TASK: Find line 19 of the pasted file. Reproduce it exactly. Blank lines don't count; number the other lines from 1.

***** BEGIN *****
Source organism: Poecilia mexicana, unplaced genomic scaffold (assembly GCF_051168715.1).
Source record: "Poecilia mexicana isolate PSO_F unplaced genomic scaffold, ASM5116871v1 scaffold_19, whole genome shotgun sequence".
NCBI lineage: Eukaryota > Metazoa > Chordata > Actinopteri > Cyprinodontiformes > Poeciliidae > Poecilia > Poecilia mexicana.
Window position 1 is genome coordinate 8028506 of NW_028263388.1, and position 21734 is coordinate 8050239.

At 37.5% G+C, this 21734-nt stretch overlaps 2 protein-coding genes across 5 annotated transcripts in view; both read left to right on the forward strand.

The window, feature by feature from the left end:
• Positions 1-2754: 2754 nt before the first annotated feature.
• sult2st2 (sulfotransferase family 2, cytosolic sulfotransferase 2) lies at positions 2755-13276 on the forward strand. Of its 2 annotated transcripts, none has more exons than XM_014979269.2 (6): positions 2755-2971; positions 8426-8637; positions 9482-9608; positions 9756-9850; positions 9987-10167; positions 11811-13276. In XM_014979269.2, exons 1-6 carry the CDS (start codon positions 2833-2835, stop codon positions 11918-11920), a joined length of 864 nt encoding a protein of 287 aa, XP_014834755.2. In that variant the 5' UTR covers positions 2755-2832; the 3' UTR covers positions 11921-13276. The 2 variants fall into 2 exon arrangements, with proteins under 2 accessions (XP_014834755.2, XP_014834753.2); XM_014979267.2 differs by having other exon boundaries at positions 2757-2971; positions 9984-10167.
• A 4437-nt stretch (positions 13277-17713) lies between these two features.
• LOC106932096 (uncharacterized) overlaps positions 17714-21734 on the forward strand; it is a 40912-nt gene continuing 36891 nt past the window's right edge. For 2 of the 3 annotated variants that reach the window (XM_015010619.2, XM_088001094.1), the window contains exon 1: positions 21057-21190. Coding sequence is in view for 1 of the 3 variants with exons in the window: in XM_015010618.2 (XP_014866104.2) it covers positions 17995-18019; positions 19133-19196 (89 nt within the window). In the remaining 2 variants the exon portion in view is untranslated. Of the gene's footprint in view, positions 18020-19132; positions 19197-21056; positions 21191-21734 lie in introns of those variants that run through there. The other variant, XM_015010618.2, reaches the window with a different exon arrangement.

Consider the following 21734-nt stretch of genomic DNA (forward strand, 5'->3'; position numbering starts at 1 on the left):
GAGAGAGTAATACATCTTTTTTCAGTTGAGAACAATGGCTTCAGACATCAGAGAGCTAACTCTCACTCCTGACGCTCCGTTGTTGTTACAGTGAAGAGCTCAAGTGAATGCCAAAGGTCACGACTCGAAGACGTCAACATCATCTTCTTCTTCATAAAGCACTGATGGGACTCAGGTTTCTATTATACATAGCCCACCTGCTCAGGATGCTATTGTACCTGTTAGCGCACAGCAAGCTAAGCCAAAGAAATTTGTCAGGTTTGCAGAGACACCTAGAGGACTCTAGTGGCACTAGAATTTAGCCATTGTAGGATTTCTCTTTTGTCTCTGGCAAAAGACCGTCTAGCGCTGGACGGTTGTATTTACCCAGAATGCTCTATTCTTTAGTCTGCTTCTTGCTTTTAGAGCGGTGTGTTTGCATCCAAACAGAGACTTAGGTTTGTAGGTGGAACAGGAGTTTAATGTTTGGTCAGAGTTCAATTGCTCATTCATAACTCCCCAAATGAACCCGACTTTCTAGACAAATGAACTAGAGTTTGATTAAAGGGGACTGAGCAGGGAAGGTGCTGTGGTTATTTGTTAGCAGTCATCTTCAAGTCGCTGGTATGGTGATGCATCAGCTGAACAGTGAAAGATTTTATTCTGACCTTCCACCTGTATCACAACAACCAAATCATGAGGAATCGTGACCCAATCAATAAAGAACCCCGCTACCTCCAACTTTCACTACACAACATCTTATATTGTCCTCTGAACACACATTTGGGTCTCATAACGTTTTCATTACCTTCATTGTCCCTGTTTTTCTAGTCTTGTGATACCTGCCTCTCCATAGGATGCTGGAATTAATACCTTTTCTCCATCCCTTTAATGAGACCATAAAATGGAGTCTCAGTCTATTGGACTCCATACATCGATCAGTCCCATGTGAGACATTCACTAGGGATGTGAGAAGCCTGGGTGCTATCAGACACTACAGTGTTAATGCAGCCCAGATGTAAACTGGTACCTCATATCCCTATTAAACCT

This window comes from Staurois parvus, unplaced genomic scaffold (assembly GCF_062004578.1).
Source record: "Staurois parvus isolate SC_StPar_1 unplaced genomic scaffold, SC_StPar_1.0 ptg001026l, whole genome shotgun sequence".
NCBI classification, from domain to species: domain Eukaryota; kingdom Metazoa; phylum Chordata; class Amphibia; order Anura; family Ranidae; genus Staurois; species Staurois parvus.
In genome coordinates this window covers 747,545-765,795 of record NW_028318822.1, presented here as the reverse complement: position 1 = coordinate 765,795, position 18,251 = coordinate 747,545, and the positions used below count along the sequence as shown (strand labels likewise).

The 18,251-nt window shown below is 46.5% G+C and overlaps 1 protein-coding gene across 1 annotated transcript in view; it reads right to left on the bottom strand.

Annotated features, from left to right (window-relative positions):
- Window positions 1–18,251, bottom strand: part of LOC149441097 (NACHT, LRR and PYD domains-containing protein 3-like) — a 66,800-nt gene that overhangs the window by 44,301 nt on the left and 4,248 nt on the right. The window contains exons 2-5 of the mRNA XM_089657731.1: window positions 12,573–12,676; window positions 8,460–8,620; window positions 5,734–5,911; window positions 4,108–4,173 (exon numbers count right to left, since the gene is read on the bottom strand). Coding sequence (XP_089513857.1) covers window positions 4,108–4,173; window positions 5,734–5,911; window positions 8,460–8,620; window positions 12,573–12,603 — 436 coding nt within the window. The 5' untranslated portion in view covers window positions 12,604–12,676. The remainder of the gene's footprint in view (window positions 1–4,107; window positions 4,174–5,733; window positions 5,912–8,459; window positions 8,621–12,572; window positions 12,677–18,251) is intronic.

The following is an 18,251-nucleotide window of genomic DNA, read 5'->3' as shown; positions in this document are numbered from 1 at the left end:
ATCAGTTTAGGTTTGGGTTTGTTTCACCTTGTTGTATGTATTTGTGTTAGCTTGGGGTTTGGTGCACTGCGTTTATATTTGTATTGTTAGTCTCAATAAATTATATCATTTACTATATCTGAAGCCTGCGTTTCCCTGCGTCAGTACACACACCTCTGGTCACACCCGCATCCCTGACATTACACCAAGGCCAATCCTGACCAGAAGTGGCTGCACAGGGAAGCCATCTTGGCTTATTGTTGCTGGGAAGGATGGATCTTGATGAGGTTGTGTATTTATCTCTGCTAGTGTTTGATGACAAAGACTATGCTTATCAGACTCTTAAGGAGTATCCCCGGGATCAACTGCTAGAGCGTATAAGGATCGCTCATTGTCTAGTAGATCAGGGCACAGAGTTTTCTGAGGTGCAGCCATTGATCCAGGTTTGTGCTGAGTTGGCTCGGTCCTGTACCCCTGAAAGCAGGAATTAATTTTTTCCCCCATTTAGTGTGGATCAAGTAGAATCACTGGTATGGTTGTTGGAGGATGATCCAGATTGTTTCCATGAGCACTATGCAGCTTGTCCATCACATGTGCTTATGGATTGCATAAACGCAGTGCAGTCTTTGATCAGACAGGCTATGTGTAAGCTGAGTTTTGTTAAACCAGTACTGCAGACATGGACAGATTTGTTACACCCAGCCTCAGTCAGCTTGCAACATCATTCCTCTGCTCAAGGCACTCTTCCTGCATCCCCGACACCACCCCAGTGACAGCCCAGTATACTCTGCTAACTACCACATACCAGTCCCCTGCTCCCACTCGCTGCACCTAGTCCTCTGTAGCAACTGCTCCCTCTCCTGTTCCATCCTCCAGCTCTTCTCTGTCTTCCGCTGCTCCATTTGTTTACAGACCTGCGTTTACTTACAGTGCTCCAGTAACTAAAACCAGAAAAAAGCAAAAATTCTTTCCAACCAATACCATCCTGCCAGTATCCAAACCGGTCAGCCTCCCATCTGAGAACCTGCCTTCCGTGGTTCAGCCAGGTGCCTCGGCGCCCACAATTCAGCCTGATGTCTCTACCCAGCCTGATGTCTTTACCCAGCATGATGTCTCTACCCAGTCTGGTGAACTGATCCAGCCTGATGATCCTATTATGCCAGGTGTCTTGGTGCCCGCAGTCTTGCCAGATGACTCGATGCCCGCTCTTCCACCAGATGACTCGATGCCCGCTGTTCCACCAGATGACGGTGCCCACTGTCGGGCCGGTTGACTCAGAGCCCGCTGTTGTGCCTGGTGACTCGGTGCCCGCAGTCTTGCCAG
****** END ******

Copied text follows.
- Window positions 1–18,251, bottom strand: part of LOC149441097 (NACHT, LRR and PYD domains-containing protein 3-like) — a 66,800-nt gene that overhangs the window by 44,301 nt on the left and 4,248 nt on the right. The window contains exons 2-5 of the mRNA XM_089657731.1: window positions 12,573–12,676; window positions 8,460–8,620; window positions 5,734–5,911; window positions 4,108–4,173 (exon numbers count right to left, since the gene is read on the bottom strand). Coding sequence (XP_089513857.1) covers window positions 4,108–4,173; window positions 5,734–5,911; window positions 8,460–8,620; window positions 12,573–12,603 — 436 coding nt within the window. The 5' untranslated portion in view covers window positions 12,604–12,676. The remainder of the gene's footprint in view (window positions 1–4,107; window positions 4,174–5,733; window positions 5,912–8,459; window positions 8,621–12,572; window positions 12,677–18,251) is intronic.